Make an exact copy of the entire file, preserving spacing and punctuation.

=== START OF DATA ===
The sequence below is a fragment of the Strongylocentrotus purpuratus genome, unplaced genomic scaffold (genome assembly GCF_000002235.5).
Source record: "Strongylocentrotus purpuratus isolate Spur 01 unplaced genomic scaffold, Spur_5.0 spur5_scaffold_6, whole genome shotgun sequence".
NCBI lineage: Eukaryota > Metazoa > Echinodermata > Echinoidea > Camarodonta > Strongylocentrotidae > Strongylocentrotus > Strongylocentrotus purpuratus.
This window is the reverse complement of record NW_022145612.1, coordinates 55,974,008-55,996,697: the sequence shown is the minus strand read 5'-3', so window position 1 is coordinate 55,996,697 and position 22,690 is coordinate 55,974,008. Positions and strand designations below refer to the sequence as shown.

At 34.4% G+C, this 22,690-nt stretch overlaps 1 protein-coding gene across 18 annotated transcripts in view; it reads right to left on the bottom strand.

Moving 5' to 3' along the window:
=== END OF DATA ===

The sequence below is a fragment of the Strongylocentrotus purpuratus genome, unplaced genomic scaffold (genome assembly GCF_000002235.5).
Source record: "Strongylocentrotus purpuratus isolate Spur 01 unplaced genomic scaffold, Spur_5.0 spur5_scaffold_6, whole genome shotgun sequence".
NCBI lineage: Eukaryota > Metazoa > Echinodermata > Echinoidea > Camarodonta > Strongylocentrotidae > Strongylocentrotus > Strongylocentrotus purpuratus.
This window is the reverse complement of record NW_022145612.1, coordinates 55,974,008-55,996,697: the sequence shown is the minus strand read 5'-3', so window position 1 is coordinate 55,996,697 and position 22,690 is coordinate 55,974,008. Positions and strand designations below refer to the sequence as shown.

At 34.4% G+C, this 22,690-nt stretch overlaps 1 protein-coding gene across 18 annotated transcripts in view; it reads right to left on the bottom strand.

Moving 5' to 3' along the window: